Christie signs bills to loosen rules on erasing criminal records

During an appearance Thursday night at Rowan University, former Gov. Chris Christie blasted New Jersey's current Gov. Phil Murphy, claiming Murphy is casting too much blame on him. (AP, file)

During an appearance Thursday night at Rowan University, former Gov. Chris Christie blasted New Jersey's current Gov. Phil Murphy, claiming Murphy is casting too much blame on him. (AP, file)

Three new laws will make it easier for New Jerseyans to wipe clean their criminal records, a move advocates say will help residents with criminal histories better reintegrate into society.

Republican Gov. Chris Christie, who worked with legislators to write the bills, signed them into law Wednesday. He said they will give a “second chance” to low-level drug offenders caught up in the national opioid crisis.

Expunging a criminal record allows someone to erase almost any trace of the crime and punishment.

Criminal justice advocates say people who’ve served their sentences often struggle to land a job or find housing because of their criminal backgrounds.

The new rules addressing record expungement come from three different laws.

The first lets people asking to expunge their criminal record get rid of four crimes instead of three, and it reduces the waiting period to expunge a record from 10 to six years after the completion of a sentence.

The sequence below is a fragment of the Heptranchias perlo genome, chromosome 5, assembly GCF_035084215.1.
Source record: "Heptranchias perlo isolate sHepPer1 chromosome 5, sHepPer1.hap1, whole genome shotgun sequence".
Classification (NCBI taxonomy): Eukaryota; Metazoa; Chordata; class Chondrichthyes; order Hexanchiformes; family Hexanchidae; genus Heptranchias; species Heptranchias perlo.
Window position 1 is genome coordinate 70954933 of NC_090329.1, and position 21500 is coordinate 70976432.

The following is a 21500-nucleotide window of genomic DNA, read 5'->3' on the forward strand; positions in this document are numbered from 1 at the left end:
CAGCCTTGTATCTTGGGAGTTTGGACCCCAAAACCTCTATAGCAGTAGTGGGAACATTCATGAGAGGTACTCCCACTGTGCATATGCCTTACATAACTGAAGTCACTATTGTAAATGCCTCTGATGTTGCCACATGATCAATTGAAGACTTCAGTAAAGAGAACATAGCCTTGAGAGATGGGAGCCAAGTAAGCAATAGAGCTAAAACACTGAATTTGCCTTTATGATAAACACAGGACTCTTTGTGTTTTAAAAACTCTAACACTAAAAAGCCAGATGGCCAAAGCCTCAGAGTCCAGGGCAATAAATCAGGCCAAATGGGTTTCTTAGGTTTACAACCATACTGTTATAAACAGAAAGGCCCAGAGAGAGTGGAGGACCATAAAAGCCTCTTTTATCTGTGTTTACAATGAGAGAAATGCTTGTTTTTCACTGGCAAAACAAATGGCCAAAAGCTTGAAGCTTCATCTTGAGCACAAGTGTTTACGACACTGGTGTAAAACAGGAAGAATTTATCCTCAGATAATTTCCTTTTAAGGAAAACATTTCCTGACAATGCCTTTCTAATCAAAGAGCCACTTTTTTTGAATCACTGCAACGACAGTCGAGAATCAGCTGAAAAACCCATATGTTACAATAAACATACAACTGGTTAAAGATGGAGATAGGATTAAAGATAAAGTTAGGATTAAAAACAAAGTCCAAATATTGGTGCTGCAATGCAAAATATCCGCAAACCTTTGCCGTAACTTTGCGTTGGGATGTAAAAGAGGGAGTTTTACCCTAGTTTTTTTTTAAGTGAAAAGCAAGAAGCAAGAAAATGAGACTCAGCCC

The second expands New Jersey’s “ban the box” law, which restricts how employers can ask job applicants about any criminal history. The new law prohibits companies from asking about an applicant’s expunged record, and it bars them from making any inquiries online — not just orally or on paper.

The third bill decreases the waiting period to expunge an entire juvenile record from five to three years.

“It gives people an opportunity to get their lives back in order, quicker,” said Democratic state Sen. Sandra Cunningham, who sponsored all three bills.

“These are people who decided a long time ago that they want to be decent, productive citizens,” she said. “They don’t get their record expunged just to go back out and commit another crime.”

Want a digest of WHYY’s programs, events & stories? Sign up for our weekly newsletter.

It will take 126,000 members this year for great news and programs to thrive. Help us get to 100% of the goal.